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The big leagues were not kind to Win Mercer’s health. Playing in big cities where sanitation standards were light years away from what they are today, Mercer picked up many devastating illnesses along the way.

During 1895 spring training, he battled influenza and malaria at the same time. In December 1895, he contracted a near-fatal case of smallpox but recovered at his mother’s East Liverpool home.

In 1896, he came down with cholera. In 1897, it was a touch of mumps or typhoid fever. In 1898, he was reportedly was diagnosed with neuralgia of the jaw, a painful nerve disorder which also causes bouts of depression.

Keenan said that he also had many injuries on the field, including concussions and all of this could have taken its toll.

In addition to the many ailments and injuries, Mercer visited an ailing brother in New Mexico while on his final barnstorming tour. The brother was said to have consumption (tuberculosis) and Mercer was shaken by his brother’s appearance according to his friends of the time. There were some reports that a doctor had told Win that he would soon end up in the same situation as his brother, but those reports were never corroborated.

It’s possible that the totality of all of these health-related matters could have nudged him in the direction of suicide.

Although he did not partake in alcohol consumption of any kind, Mercer was also a known compulsive gambler. It is not certain whether he won or lost a lot, but it was something he did a lot of. In an 1898 game, it was reported he lost his composure on the mound after the results of a big horse race were revealed over the stadium bullhorn. There were no indications of any big losses at the track on his day of death, but one of the letters he left did mention “a game of chance” as a reason he chose to end his life. He was responsible for handling the tour’s money, but none of it went missing. All players were confirmed to have been paid in full throughout the tour and at the conclusion.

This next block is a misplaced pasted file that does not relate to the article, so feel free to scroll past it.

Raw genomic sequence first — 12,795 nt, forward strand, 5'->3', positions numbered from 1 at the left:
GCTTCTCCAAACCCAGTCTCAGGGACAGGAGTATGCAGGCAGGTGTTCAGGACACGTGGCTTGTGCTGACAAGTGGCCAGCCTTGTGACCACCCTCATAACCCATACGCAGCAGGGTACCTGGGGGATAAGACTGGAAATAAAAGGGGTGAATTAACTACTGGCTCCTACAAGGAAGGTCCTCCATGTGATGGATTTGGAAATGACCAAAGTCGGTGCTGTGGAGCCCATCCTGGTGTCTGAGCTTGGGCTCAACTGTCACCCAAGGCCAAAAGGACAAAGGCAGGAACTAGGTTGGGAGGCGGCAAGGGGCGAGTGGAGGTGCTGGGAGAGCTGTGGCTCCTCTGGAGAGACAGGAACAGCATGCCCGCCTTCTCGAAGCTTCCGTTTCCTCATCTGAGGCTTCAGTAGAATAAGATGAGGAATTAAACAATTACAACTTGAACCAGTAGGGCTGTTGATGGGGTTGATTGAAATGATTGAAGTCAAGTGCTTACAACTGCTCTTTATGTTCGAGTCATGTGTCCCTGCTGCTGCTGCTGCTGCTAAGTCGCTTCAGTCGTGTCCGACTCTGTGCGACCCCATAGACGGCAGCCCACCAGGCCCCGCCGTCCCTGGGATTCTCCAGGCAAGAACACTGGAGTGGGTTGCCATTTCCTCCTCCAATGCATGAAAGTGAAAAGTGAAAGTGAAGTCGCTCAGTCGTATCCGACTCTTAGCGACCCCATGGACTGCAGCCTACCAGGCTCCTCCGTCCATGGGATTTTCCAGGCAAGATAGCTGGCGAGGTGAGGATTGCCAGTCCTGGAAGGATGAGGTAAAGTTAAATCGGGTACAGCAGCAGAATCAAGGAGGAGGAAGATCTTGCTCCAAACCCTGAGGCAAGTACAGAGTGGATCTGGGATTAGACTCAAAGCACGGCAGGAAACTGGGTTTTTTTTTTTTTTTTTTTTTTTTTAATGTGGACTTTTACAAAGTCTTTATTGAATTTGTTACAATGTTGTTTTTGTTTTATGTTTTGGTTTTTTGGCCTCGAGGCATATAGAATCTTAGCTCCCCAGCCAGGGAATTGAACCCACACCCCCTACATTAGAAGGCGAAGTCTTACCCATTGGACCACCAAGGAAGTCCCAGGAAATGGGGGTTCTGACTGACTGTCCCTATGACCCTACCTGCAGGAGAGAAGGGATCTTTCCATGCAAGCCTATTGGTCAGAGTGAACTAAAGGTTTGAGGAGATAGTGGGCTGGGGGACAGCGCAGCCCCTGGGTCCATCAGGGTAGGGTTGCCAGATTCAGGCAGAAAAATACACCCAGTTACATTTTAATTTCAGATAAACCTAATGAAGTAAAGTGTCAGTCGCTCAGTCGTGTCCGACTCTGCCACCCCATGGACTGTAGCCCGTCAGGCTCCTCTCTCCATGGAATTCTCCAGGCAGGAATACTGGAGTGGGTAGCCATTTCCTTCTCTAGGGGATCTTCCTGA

“He was a pretty big gambler for the time period the way he was spending the money,” Keenan said. “But he always paid his debts and at the time of his passing there were numerous people who said if they knew he was in trouble they would have helped him out.”

He also blamed women for his downfall in two of his letters, but there were no specifics left behind regarding the status of his intimate life.

“It’s really a sad story,” Keenan said. “He had a lot to offer.”

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The likelihood of uncovering official government records related to Win Mercer’s death went away for good when the April 1906 earthquake devastated the city of San Francisco.

It’s something that really puts the brakes on more in-depth research on the matter.

“Because of the earthquake and subsequent fire, I don’t think anything was left,” Keenan said. “I would have loved to have seen the coroner’s jury report and his death certificate. I think all of that was lost in the fire. That’s another horrible outcome of this case. There’s really nothing left to look for now.”

Although he has moved on to other projects, Keenan is still quite invested in Mercer’s story. He is hopeful that a living relative of Win’s in the East Liverpool area will read about his work and contact him so that perhaps he can continue to look for answers.

“He had brothers in the East Liverpool area, so it’s possible that some living relatives are still around,” Keenan said.

He said he can be contacted by e-mail at keenanirish7@aol.com. If you are uncomfortable with contacting him through e-mail, this reporter can put you in touch with him. Call (330) 424-9541 ext. 286 and a message will be relayed to him.

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Keenan’s book “The Life, Times, and Tragic Death of Pitcher Win Mercer” is available on Amazon.com in print and Kindle e-book editions.